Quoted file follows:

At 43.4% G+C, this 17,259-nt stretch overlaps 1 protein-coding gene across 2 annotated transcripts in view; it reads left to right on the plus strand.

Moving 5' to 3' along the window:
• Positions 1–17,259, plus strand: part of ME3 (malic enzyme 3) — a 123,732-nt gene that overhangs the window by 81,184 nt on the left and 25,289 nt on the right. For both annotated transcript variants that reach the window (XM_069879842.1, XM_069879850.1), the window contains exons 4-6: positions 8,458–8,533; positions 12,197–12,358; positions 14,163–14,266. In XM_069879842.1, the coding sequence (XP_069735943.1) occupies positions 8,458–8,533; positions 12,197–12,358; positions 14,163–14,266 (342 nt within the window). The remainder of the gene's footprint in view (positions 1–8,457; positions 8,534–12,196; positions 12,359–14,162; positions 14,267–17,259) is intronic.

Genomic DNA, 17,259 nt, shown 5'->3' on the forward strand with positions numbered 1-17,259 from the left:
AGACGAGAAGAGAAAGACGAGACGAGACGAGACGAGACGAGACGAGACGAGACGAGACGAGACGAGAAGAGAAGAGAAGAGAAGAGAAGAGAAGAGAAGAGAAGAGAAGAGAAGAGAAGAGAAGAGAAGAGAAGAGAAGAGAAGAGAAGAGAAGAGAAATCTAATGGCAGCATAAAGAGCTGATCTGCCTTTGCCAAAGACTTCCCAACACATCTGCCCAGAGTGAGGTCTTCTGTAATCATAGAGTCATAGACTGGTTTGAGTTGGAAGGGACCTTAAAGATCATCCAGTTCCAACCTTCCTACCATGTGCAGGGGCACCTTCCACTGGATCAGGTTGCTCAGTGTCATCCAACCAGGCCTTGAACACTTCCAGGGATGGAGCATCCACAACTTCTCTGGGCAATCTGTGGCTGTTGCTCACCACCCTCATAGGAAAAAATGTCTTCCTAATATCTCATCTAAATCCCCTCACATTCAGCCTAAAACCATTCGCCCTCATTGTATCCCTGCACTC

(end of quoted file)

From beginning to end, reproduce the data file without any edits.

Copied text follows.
At 43.4% G+C, this 17,259-nt stretch overlaps 1 protein-coding gene across 2 annotated transcripts in view; it reads left to right on the plus strand.

Moving 5' to 3' along the window:
• Positions 1–17,259, plus strand: part of ME3 (malic enzyme 3) — a 123,732-nt gene that overhangs the window by 81,184 nt on the left and 25,289 nt on the right. For both annotated transcript variants that reach the window (XM_069879842.1, XM_069879850.1), the window contains exons 4-6: positions 8,458–8,533; positions 12,197–12,358; positions 14,163–14,266. In XM_069879842.1, the coding sequence (XP_069735943.1) occupies positions 8,458–8,533; positions 12,197–12,358; positions 14,163–14,266 (342 nt within the window). The remainder of the gene's footprint in view (positions 1–8,457; positions 8,534–12,196; positions 12,359–14,162; positions 14,267–17,259) is intronic.

Genomic DNA, 17,259 nt, shown 5'->3' on the forward strand with positions numbered 1-17,259 from the left:
AGACGAGAAGAGAAAGACGAGACGAGACGAGACGAGACGAGACGAGACGAGACGAGACGAGACGAGAAGAGAAGAGAAGAGAAGAGAAGAGAAGAGAAGAGAAGAGAAGAGAAGAGAAGAGAAGAGAAGAGAAGAGAAGAGAAGAGAAGAGAAGAGAAATCTAATGGCAGCATAAAGAGCTGATCTGCCTTTGCCAAAGACTTCCCAACACATCTGCCCAGAGTGAGGTCTTCTGTAATCATAGAGTCATAGACTGGTTTGAGTTGGAAGGGACCTTAAAGATCATCCAGTTCCAACCTTCCTACCATGTGCAGGGGCACCTTCCACTGGATCAGGTTGCTCAGTGTCATCCAACCAGGCCTTGAACACTTCCAGGGATGGAGCATCCACAACTTCTCTGGGCAATCTGTGGCTGTTGCTCACCACCCTCATAGGAAAAAATGTCTTCCTAATATCTCATCTAAATCCCCTCACATTCAGCCTAAAACCATTCGCCCTCATTGTATCCCTGCACTC